Pete McGowan was an ex RAF MRT team leader. Pete was an amazing guy and he sorted out the “RAF Kinloss Team ” in the mid 70’s. What a leader and some task master, he was known throughout Mountain Rescue for his huge days all over the UK and came with a big reputation.
It was an incredible commitment to stay with the team three full weekends training a month ( friday night to late Sunday night, sometimes early Monday morning . What a leader he was and some task master, he had a huge purge when he took over the team and we were left with under 20 team member’s. I was one of the lucky ones who got kept about 20 left or were binned. He changed the team and the priority was becoming all competent mountaineers.
Pete was a huge influence on the team a true leader. He drive you on and gave you so much trust in what you did. Pete was also the Cyprus team leader when one of the young stars was killed Ian McKinnon as a block hit him on a ledge descending from Mt Kenya. To lose a young man in his prime a really effected everyone. A lot of the team wanted to go home. In my mind incredible strong leadership.
Once the enquiry was over Pete led several groups to the true summit of Kenya Neilson at 17022 feet a true mountaineers mountain. He also put up a hard grade 6 they named the route after Ian McKinnon The MacKinnon Couloir with local guide and climber Phil Snyder.
To me hearing the stories from those who were there he lead from the front. If you have any information on this climb please get in touch.
“By his outstanding qualities of leadership and organising ability he brought the Cyprus team to a high level of proficiency. In a recent training expedition to Mount Kenya during which a team member fell and was fatally injured. FS McGowan restored the morale of the team by his personal example of self discipline, courage and determination.
Ian had to be buried on the mountain as it was in such a dangerous area. This tested the team to the full in so many ways. Several expeditions have visited his grave and agree about the dangerous situation it is in.
He came to RAF Kinloss as Team leader a few years later to bring several young stars like Jim Morning and Terry Moore. This pushed our standards especially on climbing summer and winter. It had a huge effect on those who were left. I climbed a lot more and had a great day on Winter in Tower Ridge with Pete which I will never forget. He took us to great areas like the North West and we had huge days on the wild cliffs of Fionaven. Winter traverse of An Teallach including a route onto the ridge all the team were on the mountain pushing there own standards.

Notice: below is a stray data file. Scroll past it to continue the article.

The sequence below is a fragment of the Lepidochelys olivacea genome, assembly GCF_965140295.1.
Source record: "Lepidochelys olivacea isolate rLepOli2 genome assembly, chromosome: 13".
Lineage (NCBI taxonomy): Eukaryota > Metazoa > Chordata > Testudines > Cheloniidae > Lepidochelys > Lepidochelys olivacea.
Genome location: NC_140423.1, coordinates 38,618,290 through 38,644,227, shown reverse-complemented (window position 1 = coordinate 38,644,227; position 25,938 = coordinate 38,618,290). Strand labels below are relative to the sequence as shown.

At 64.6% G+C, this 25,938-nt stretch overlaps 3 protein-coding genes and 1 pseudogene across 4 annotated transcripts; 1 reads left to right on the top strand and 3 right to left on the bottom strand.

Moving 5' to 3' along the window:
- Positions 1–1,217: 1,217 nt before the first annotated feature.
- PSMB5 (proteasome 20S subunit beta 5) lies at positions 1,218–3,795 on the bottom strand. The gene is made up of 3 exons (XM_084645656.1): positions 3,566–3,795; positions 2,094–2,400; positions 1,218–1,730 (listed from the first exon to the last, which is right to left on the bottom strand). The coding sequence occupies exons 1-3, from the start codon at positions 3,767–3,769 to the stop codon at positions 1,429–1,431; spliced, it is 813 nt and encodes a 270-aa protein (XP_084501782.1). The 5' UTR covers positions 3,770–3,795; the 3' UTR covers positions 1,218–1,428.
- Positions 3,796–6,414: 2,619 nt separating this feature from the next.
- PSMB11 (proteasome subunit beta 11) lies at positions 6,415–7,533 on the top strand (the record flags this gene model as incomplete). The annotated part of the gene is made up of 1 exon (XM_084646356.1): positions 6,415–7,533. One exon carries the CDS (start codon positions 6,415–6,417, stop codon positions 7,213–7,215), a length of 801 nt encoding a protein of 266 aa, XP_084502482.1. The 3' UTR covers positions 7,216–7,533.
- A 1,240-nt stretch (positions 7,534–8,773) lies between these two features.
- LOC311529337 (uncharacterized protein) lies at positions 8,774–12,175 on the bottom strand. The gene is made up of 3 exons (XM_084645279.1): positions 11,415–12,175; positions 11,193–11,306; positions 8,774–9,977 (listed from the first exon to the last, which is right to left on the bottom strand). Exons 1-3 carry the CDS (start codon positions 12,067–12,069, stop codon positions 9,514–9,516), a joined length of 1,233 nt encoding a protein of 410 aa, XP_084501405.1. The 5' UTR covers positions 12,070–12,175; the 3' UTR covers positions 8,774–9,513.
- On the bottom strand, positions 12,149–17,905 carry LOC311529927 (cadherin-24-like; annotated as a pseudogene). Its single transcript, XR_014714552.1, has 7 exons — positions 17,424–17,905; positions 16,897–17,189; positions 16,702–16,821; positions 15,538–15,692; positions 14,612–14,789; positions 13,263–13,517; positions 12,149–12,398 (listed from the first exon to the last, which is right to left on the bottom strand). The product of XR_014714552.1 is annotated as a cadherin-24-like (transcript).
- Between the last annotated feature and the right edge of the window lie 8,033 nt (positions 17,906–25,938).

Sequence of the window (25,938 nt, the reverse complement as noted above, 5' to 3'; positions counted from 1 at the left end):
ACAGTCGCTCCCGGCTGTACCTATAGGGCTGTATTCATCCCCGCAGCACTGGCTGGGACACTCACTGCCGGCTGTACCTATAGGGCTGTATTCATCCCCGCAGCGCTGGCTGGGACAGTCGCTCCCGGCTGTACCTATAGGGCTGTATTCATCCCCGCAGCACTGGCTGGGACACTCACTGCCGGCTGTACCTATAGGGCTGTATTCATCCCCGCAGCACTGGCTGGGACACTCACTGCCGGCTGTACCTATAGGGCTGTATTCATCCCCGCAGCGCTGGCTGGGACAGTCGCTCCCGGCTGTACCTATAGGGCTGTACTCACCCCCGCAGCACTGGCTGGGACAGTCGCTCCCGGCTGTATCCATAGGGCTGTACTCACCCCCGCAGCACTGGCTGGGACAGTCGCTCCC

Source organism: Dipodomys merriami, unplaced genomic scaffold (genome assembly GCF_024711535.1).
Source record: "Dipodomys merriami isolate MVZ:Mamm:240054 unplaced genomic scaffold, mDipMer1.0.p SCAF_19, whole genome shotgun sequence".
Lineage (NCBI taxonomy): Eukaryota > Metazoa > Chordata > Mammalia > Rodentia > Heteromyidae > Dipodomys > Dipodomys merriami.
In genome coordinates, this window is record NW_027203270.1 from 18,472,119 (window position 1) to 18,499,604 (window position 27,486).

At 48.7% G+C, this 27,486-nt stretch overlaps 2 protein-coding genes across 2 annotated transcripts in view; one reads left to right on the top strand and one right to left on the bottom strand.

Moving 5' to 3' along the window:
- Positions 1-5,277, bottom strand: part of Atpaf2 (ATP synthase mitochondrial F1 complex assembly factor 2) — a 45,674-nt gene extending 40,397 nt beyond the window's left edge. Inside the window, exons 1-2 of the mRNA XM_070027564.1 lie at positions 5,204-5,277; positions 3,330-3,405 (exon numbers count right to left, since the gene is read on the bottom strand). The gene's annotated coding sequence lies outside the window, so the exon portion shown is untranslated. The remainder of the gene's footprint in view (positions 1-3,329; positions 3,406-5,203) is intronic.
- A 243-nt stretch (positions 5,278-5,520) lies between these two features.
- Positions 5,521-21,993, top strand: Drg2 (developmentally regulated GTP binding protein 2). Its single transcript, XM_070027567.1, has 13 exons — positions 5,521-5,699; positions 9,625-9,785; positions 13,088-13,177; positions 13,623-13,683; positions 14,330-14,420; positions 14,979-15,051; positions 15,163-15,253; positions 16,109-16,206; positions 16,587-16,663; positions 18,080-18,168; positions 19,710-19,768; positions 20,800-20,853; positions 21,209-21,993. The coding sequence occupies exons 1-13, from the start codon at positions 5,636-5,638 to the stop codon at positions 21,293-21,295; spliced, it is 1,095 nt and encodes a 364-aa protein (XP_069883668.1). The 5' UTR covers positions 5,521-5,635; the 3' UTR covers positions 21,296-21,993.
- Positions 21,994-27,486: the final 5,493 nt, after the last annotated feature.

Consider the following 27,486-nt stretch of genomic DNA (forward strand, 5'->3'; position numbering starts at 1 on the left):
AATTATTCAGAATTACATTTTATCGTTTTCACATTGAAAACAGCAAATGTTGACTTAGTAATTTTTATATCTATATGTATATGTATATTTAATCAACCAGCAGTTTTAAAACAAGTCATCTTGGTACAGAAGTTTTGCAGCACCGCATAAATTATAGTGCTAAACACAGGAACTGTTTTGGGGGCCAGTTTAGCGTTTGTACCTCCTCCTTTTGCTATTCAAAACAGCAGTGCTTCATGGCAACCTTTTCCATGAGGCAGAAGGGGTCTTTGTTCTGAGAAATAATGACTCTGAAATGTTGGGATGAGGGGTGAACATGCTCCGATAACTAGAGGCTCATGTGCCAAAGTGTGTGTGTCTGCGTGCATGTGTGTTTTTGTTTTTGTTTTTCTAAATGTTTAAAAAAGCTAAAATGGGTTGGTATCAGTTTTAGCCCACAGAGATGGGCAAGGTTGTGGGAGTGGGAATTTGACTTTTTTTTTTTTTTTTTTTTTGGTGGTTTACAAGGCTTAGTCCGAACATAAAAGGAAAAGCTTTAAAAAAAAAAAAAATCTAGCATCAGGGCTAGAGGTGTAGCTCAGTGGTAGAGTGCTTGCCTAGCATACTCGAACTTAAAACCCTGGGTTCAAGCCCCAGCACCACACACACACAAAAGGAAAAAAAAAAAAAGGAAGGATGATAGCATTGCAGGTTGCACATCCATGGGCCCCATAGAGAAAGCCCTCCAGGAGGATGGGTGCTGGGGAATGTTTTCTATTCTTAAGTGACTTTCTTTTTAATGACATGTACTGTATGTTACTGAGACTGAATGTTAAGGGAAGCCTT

His techniques day were amazing as the team leader at RAF Valley he did huge lowers of the sea cliffs at Gogarth and the big cliffs in Wales. He took Mountain Rescue into another era. I learned a lot during his time as leader some of it you could use in future years. He gave responsibility to many of us and trusted our decisions. It was so hard and so committing but the learning was incredible. He had a good way of talking to you and making you feel confident. He took us all over Scotland we climbed so much and learned about the different area. This was great for area knowledge and confidence in working in wild weather wherever we were.
Before Pete arrived at Kinloss he was on a RAFMA expedition to the Himalayas to the very difficult Dhaulagiri 1V in 1974. As they set out huge blocks of ice fell from the icefall. Two Sherpas were killed and two injured sadly one died during the night the other was taken to Katmandu by rescue helicopter. A very tragic expedition which ended after the accident. It was a miracle that more were not killed. Such is the price we can play for attempting these incredible mountains.
Pete after his spell at RAF Kinloss retired in the late 70’ he built a new career as a Ranger in the Peak District. I often met him on his big walks and at Re unions. He is still on the hills with his mate Tom Taylor what a pair they are.
What a man, what wild days and no time for anything else, but we all learned so much. Especially me.
Reference – Whensoever Frank card